6 – Sum 41 — Half Hour of Power
Half Hour of Power blew me away from the second I dropped it into my CD player. I knew What I Believe from hearing it on Dude, Where’s My Car so I was prepared to hear pop-punk but what are you greeted with right out the gate? Metal. And not just metal, but metal done in the style of New Wave British Heavy Metal! If you’re too impatient to get through the 67-second intro to this record to hear the following songs, one could easily be misled into thinking they accidentally picked up an Iron Maiden demo as album opener Grab the Devil by the Horns and **** Him Up the *** is a multi-guitar-shredding-and-chugging instrumental that’s packed with an energy that, while not punk, is a great setup to the punk rock to follow.
The second track Machine Gun goes right into the pop-punk that Sum 41 would be known for forevermore, but just within those first two songs you get a gist for what makes this record so special. There are elements of hardcore punk, pop-punk, heavy metal, ska and even hip-hop. There are twists and turns on every other track and it keeps you guessing in a delightful way. Are they the most talented punk band? Are they the heaviest metal band? Are they going to release a ska EP? Are they super talented rappers? The answer is no to all of these questions but you’d be hard-pressed to find another band who can pull off this many genres in such a seamless way. And there are so many elements that show just how talented these guys were as musicians.
When Half Hour of Power was released, singer/rhythm guitarist Deryck Whibley, lead guitarist David “Hot Chocolate” Baksh and bassist Jason “Cone” McCaslin were only 20 years old while drummer Steve Jocz was only 19! To pull off such a wide range of musical styles — and to do so successfully — is a feat for anyone, let alone guys that young. These guys were only 4 years older than me!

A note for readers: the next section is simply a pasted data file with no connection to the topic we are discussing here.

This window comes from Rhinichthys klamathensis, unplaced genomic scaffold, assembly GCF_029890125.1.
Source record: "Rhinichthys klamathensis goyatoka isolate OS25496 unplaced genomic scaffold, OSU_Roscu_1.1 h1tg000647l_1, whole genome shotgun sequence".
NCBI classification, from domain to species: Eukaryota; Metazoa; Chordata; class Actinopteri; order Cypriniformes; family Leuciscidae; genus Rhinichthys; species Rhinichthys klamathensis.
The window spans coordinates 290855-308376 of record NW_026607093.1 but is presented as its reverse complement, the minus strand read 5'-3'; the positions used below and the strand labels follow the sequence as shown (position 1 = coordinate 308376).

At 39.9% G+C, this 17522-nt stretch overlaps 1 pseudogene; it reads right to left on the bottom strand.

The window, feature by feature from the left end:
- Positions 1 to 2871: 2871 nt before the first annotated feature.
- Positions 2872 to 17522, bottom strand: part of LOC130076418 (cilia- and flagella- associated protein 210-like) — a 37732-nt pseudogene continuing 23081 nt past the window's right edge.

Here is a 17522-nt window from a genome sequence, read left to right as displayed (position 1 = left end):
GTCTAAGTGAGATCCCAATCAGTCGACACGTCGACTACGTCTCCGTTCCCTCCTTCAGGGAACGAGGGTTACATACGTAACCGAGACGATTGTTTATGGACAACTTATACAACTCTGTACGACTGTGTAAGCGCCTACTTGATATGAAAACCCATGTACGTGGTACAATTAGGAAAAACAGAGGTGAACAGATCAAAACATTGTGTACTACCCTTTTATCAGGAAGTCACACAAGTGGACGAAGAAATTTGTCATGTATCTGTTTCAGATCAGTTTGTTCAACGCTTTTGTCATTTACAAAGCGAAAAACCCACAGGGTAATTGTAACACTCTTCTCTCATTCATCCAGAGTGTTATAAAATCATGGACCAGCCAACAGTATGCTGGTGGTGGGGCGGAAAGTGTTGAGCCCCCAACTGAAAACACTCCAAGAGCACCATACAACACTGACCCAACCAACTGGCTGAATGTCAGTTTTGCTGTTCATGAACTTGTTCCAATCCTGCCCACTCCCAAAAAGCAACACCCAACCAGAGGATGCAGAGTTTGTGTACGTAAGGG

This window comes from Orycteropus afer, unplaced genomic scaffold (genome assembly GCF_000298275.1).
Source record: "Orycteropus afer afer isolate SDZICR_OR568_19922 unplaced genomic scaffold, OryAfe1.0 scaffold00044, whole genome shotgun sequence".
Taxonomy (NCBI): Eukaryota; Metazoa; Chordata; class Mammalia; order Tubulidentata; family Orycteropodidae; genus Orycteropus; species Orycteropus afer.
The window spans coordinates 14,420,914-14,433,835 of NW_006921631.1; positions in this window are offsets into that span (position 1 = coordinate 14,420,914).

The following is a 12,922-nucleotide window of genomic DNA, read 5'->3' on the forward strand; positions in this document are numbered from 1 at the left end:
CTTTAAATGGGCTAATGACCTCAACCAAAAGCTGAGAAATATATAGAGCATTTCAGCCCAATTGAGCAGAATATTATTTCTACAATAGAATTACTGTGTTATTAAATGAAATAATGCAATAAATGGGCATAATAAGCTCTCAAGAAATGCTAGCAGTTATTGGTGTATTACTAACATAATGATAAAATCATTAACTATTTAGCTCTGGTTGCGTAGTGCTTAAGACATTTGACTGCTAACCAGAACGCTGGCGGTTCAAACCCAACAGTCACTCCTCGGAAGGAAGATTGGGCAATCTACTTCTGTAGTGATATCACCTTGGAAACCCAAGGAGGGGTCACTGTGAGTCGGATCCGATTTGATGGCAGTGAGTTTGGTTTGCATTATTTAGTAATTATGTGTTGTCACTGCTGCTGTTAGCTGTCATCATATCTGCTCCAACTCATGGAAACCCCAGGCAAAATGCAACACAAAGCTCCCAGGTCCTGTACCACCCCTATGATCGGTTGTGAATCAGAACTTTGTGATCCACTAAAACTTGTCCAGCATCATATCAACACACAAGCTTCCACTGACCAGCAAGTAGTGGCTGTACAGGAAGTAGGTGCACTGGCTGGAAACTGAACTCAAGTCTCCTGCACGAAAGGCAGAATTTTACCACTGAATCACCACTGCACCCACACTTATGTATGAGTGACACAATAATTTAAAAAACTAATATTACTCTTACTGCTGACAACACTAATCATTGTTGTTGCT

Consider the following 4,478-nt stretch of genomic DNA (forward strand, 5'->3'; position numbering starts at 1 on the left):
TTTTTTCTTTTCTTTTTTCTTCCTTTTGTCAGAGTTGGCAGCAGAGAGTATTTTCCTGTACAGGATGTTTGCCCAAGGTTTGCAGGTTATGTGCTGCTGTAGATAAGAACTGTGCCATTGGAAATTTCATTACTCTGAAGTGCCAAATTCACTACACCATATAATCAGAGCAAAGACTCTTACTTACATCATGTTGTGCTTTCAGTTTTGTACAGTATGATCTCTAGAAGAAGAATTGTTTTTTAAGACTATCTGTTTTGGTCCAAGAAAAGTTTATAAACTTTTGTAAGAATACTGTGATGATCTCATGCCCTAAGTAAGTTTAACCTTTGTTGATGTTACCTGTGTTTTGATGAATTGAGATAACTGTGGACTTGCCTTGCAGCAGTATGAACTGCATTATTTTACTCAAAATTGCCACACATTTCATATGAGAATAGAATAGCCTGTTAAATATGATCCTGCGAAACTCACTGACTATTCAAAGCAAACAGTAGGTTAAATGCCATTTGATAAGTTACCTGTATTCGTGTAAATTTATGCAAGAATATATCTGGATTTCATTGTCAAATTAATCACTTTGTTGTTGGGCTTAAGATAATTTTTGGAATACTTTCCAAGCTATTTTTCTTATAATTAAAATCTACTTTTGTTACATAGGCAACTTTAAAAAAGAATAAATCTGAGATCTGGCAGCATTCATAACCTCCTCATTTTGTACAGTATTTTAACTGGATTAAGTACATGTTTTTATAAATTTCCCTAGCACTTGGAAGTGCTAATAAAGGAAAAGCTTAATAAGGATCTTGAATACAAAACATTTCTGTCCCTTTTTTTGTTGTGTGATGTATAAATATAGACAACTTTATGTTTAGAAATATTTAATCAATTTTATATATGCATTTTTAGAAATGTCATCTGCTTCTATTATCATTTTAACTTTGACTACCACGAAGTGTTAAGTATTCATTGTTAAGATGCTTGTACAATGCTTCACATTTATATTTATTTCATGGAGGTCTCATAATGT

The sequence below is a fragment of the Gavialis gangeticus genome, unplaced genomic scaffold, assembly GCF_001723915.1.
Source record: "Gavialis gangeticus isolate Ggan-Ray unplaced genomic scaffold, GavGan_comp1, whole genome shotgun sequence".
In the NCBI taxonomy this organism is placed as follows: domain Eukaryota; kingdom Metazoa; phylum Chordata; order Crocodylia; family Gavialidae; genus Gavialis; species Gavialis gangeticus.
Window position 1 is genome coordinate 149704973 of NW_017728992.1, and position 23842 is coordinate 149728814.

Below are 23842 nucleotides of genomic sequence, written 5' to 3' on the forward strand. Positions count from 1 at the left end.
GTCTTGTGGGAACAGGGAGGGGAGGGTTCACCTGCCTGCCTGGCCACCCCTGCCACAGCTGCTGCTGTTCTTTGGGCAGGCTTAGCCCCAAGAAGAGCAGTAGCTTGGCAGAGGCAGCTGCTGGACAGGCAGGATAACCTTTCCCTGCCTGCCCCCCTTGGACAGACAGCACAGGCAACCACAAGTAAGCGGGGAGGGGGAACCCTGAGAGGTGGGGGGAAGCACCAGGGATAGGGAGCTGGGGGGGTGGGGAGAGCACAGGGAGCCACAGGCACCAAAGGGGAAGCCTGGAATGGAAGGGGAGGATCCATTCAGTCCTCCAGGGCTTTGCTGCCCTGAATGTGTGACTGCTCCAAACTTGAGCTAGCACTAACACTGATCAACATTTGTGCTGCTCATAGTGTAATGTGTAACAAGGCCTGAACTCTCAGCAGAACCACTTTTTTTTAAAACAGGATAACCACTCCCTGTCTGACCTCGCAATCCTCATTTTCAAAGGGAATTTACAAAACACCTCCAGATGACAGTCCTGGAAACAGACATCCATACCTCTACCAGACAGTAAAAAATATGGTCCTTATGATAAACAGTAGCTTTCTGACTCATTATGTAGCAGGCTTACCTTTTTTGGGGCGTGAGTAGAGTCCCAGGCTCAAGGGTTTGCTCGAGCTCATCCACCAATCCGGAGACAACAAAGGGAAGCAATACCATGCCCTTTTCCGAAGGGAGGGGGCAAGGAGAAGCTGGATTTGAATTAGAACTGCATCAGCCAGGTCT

What I Believe was the song that turned me onto Sum 41 in the first place (aforementioned, of course). I’m including it on the strong points list because it’s exactly what you want from this album — it’s catchy, it’s pop and it’s punk. Literally nothing more and nothing less. The usual three-power-chord progression layered under a simple lead riff that came to define pop-punk in this era. Though it may be cliche or easy, it’s what is expected and many times that’s exactly what you’re looking for. I compare it to eating at a Mexican restaurant — you’re rarely ever looking for them to push the boundaries or change what you know about Americanized Mexican cuisine. If it hits the bar, that’s exactly what satisfies you and this is the Mexican restaurant version of pop-punk.
THT reminds us that poppy though it may be, Sum 41 knows how punk rock is supposed to work. The music is reminiscent of what you’d hear at an Anti-Flag show or something like the Casualties or Exploited. The vocals are fast and the lyrics are vague. The final command to “Shut up!” adds to the teenage-angst-ridden anger that’s fueling the song. It’s fast, it’s loud and it’s a great punk rock song.
Second Chance for Max Headroom is a banger for me on this record because of the mash-up of styles they bring to the table. For the most part, the song is a straight-forward pop-punk ditty with the same immature vagueness that permeates the rest of the record. One thing Sum 41 uses that makes them stand out above other similar acts, however, is their gang vocal style and it really shines through on this track. The highlight, however (for me, at least), is the slower breakdown that transitions into ska, then comes back to punk after a hair-metal-esque lead guitar riff — what a rollercoaster!